New Gluten-Free Ingredient May Cause Allergic Reaction

Reprinted from Medical

A popular new ingredient in gluten-free products could be causing an allergic reaction, according to a Kansas State University food safety specialist.

Lupin, a legume belonging to the same plant family as peanuts, is showing up as a wheat replacement in an increasing number of gluten-free products. The U.S. Food and Drug Administration is now issuing an alert, urging consumers with peanut and soybean allergies to read labels before buying these products.

“Lupin is a yellow-colored bean that’s very popular in Europe, Mediterranean countries, Australia and New Zealand,” said Karen Blakeslee, Kansas State University extension specialist in food science and coordinator of the Rapid Response Center. “However, it is new to the United States and because of that, many consumers have never heard of it and may not realize that lupin has the same protein that causes allergic reactions to peanuts and soybeans.”

Allergic reactions can have various symptoms, including hives, swelling of the lips, vomiting, breathing difficulties and anaphylactic shock. Even those without allergies to legume products need to be aware of the ingredient.
“You can become allergic to something at any point in your life,” Blakeslee said. “If you do start seeing any symptoms of an allergic reaction, stop eating the food immediately and contact your doctor.”

The FDA expects lupin to become a popular product in the gluten-free arena because of its many health qualities. It is high in protein and in dietary fiber—which helps lower cholesterol—and is low in fat.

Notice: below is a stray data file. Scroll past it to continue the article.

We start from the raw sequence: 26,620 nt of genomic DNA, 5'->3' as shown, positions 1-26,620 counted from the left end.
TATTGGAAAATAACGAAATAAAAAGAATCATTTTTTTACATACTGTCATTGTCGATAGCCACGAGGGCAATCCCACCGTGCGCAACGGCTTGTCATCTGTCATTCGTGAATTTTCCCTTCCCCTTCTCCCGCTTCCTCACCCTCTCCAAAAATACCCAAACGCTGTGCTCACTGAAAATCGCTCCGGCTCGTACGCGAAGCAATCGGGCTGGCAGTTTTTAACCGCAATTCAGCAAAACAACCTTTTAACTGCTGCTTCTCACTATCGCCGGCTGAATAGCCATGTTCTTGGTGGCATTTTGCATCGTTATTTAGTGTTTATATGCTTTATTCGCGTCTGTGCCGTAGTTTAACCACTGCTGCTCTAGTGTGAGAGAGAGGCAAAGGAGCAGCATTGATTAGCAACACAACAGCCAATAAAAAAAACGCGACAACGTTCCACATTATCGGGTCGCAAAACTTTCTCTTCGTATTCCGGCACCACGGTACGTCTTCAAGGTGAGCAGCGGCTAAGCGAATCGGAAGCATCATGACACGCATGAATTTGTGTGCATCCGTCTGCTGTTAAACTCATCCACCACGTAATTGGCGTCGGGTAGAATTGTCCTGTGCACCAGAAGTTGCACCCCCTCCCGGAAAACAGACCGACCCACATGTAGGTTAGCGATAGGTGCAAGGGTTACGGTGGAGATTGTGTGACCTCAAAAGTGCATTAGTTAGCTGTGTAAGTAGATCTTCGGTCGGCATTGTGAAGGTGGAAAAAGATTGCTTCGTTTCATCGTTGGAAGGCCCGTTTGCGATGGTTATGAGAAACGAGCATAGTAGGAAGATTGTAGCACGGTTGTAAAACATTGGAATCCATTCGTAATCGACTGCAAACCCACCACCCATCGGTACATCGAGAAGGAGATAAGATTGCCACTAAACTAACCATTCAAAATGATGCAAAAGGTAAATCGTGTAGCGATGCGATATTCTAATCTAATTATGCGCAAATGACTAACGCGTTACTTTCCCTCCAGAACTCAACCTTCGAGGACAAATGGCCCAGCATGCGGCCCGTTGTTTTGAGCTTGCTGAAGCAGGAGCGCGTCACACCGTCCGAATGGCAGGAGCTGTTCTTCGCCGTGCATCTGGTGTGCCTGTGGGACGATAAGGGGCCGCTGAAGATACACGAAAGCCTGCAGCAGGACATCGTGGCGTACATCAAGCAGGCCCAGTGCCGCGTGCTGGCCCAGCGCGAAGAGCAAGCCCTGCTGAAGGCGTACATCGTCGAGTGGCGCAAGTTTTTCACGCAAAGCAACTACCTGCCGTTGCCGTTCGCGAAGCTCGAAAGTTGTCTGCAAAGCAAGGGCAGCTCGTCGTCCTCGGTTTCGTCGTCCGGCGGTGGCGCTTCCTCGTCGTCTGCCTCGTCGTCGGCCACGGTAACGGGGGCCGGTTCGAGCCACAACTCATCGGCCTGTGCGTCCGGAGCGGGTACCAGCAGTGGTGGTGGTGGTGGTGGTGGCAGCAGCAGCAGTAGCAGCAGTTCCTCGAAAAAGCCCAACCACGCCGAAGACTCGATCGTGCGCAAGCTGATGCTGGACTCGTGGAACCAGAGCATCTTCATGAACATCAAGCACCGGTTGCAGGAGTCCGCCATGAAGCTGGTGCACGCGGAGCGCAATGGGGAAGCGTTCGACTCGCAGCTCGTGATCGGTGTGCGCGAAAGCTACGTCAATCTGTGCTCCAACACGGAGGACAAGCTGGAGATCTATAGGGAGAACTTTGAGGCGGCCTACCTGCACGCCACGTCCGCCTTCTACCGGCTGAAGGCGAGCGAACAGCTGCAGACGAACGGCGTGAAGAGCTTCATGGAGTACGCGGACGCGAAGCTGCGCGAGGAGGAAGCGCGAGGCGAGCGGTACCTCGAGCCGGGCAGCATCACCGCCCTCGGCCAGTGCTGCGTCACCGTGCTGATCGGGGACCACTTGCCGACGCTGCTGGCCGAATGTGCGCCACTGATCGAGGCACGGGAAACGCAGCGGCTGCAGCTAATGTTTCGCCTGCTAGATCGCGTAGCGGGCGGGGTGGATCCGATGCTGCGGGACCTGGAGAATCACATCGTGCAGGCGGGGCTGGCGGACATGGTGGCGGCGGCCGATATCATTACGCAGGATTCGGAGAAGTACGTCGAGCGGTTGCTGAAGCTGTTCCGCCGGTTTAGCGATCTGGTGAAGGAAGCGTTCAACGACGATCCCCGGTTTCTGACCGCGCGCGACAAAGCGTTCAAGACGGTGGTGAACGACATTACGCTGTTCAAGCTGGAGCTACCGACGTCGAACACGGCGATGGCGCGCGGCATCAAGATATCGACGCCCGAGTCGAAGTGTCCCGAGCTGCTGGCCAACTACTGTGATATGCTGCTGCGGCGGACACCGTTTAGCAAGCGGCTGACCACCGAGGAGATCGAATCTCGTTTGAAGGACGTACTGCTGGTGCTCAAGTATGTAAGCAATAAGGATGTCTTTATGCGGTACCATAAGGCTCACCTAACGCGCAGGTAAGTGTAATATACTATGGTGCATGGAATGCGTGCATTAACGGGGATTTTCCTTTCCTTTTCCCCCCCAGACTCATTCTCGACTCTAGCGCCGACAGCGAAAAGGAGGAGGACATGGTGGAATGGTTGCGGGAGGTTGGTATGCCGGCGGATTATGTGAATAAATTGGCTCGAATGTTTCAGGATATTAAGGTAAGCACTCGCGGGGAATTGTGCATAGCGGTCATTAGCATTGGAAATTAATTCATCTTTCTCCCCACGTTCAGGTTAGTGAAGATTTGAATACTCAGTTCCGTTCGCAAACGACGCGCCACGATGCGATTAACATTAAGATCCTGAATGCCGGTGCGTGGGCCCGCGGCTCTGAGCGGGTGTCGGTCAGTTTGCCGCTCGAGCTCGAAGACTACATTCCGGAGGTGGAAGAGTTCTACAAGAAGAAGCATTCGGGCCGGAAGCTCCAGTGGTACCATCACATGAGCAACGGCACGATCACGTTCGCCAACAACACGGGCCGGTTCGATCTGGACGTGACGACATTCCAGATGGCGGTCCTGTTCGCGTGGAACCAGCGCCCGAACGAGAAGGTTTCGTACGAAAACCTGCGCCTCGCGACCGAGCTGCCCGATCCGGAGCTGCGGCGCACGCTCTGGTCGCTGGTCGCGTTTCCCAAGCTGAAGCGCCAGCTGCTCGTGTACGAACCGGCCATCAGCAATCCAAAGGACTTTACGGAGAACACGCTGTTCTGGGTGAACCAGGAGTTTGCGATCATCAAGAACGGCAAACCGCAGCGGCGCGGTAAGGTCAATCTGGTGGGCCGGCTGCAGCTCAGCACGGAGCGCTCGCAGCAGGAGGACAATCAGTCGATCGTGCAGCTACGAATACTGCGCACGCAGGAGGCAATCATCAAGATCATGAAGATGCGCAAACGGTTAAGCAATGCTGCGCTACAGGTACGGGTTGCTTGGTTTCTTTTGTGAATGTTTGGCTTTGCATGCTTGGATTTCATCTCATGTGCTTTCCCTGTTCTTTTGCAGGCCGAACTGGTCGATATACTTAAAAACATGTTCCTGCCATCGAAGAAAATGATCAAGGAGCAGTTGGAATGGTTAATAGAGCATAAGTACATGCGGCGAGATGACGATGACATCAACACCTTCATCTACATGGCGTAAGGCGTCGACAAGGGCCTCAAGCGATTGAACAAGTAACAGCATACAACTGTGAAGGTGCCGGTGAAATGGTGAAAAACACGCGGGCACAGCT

Manufacturers are required to list lupin on the food label. The FDA is actively monitoring complaints of lupin allergies by U.S. consumers.

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Much love and good health,

Lori Ostenfeld

One Size Does Not Fit All


When it comes to nutrition, one size does not fit all.

That means what works for me may not be best for you.

So I invite you to get to know your body- intimately.

Explore and learn…

What type of foods help it feel energized and satisfied?

How much sleep it needs to feel energized and alive?

What type and frequency of exercise is optimal?

When you know what your body needs to flourish and give it what it needs- life is easier and more fun.

As a nutritionist, the most common reason people came to see me was to lose weight.

Everyone wanted the prescription that would lead to sustainable weight loss. The simple and obvious answer is always you have to eat less calories and/or expend more energy if you want to lose weight.

Each of our bodies is made up of trillions of cells configured in a unique arrangement that makes you “you.” Therefore the combination of food, exercise and sleep that is optimal for my health may not be optimal for you. Only you know what’s best for you.

Some ‘experts” say stay away from carbs and sugar. I’ve tried this before and it wasn’t sustainable for me. Who knows, I may try it again in the future and things may be different, but for now it’s a “no go.”

I choose to follow a gluten free lifestyle because when I do- I feel significantly better.  But, it’s not always easy because I love hot italian bread- especially fresh out of the oven.

Gluten intolerance (GI) is real and when I fall of the wagon and indulge in too much gluten, my body isn’t shy about letting me know. I feel fatigued, experience frequent migraine headaches, mood swings and my joints ache. I basically just want to crawl up in a ball and take a really long nap.

When I first found out I was GI, I searched and searched for foods that were appealing to my palate. Although I found some, when I took a closer look at the ingredients some weren’t really healthy and many labeled GF and Vegan were loaded with sugar.

I decided there had to be a better way and that’s why I founded Lovecakes by Lori.

My intention is to share information, recipes and products with you that I have found helpful on my journey so together we can live happily, healthy even after.

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Much love and good health,

Lori Ostenfeld